A State Department evaluation of environmental impact of the Keystone XL Pipeline again finds the pipeline’s construction and operation will have minimal impact on the environment. Michael Whatley (NGP Photo), who has been following the Keystone XL Pipeline project for Consumer Energy Alliance, had this reaction:
If we expect support support from our friends in the South, we should support their projects as well. Enlightened self interest.
So, we urge our dear readers to join us in commenting on Keystone XL before the comment period ends and the opportunity fades into history.
Below is the RDC analysis. Please join us. Protect our nations' wealth and job producing energy sectors on both sides of the border! -dh
The U.S. Department of State is in the process of determining whether TransCanada’s proposed Keystone XL Pipeline (KXL) is in the national interest. The pipeline would run from the Canadian border to connect to a pipeline in Steele City, Nebraska. The Department’s determination involves consideration of many factors, including energy security, health, environmental, cultural, economic, and foreign policy concerns.
The public comment period on the national interest determination will close on Friday, March 7th. RDC encourages its members to send brief comments urging the Department of State to expeditiously approve KXL. There are two ways to submit comments. The public is encouraged to submit comments to regulations.gov. Comments may also be mailed directly to:
U.S. Department of State
Bureau of Energy Resources, Room 4843
Attn: Keystone XL Public Comments
2201 C Street, NW
Washington, DC 20520
For those who prefer to send in a prepared letter to the federal agency (which you can edit), please click on the following link:
Click here to view RDC's comments.
Point to consider in your comments:
• By supporting domestic production and oil imports from our close ally Canada instead of politically unstable countries, we will strengthen both our national and energy security.
• The 800-mile Trans-Alaska Pipeline is positive proof that a project the magnitude of KXL can be built and operated safely, putting tens of thousands of people to work and strengthening the economy.
• The Keystone XL Pipeline will have minimal impact on the environment. Studies have found KXL will be less invasive than if oil was transported by rail car or barge. The pipeline’s pumping stations are powered by electric motors which have little direct emissions.
• The U.S. Department of State found the KXL project would not cause “substantial impact on the rate of development in the oil sands, or on the amount of heavy crude oil refined in the Gulf coast area,” meaning the project would not have a direct effect on the greenhouse gas emissions from the production and consumption of oil.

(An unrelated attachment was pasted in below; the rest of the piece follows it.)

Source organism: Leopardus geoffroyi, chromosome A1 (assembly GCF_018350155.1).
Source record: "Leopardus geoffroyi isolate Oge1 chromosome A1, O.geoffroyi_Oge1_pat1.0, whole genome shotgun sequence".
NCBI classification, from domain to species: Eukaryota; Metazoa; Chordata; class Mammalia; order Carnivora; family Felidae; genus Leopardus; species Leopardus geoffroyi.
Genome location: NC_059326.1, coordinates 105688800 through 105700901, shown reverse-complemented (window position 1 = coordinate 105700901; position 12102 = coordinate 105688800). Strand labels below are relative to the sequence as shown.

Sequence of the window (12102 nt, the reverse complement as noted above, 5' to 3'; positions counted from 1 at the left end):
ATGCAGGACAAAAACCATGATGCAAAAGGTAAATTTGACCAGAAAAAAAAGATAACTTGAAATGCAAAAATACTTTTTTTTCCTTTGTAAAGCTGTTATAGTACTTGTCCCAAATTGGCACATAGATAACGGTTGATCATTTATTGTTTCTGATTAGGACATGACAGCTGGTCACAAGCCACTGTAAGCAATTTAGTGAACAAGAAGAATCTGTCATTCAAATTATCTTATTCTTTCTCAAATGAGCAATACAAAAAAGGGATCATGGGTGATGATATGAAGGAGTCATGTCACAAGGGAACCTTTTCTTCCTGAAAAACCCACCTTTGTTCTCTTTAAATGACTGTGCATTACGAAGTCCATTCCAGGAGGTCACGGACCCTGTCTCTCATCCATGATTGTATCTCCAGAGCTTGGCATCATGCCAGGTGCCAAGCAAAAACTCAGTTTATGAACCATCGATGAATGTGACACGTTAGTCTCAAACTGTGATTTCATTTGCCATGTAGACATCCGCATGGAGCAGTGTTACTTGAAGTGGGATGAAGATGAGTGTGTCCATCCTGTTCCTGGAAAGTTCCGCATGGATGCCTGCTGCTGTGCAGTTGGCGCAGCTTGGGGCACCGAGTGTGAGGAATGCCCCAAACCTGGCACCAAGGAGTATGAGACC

• TransCanada has agreed to an additional 57 safety requirements and has routed the pipeline to avoid any potential environmentally-sensitive areas. In the U.S., over 170,000 miles of liquid pipelines transport 11.3 billion barrels of petroleum each year. American pipelines maintain the lowest spill rate per volume than any other transported method available.
• KXL will provide U.S. refineries with upwards of 830,000 barrels of crude each day, decreasing overseas imports by 43 percent and increasing the overall supply of oil.
• This stable long-term supply of energy from Canada would make the U.S. more energy self sufficient and help mitigate supply disruptions, which ultimately means greater price stability for American consumers.
• KXL is expected to create 42,000 manufacturing and construction jobs in the U.S., as well as provide billions of dollars in property tax revenue to Montana, North Dakota, South Dakota, Nebraska, Kansas, Oklahoma, and Texas. The project will add $3.4 billion to the U.S. economy, including over $2 billion in salaries.
• KXL will transport more than 830,000 barrels of oil per day from domestic and Canadian sources, resolving infrastructure constraints for Bakken oil in North Dakota.
Lindsay Williams alerts us that Alaska Senate Resources Committee Chairman Cathy Giessel (NGP Photo) will hold a hearing Monday morning from 8-8:50 a.m. on SB 138 Gas Pipeline, AGDC, Oil & Gas Production Tax.
Globe & Mail. Prime Minister Stephen Harper was again rebuffed in his bid to press U.S. President Barack Obama to approve the controversial Keystone XL pipeline when he raised the issue during a North American leaders’ summit in Toluca, Mexico. *** Globe & Mail.
Tracts of land that had been set aside for reindeer grazing in Canada’s North have instead been offered up by the Conservative government for oil and gas exploration, newly released documents show. (Comment: As we in Alaska have learned, oil development and caribou herd growth are compatible. -dh)
KETCHIKAN, Alaska, Senate Energy Committee – One day after sharing her concerns that the recently-announced 'Special Representative for the Arctic' position represents mere "window dressing" on Arctic engagement, Senator Lisa Murkowski (NGP Photo) called on Secretary John Kerry to meet with her and provide more information about the nature of the position -- and why he is declining to name an official to a full Ambassador position.
With Senator Murkowski having recently delivered the Keynote Address at the Global Arctic Symposium and planning to participate in this weekend's Standing Committee of Parliamentarians of the Arctic Region (SCPAR) and meet with the Chair of the Arctic Council, she wants to be assured that the Obama Administration is truly raising the profile of its Arctic agenda.
In a letter to Secretary Kerry (attached), Murkowski writes: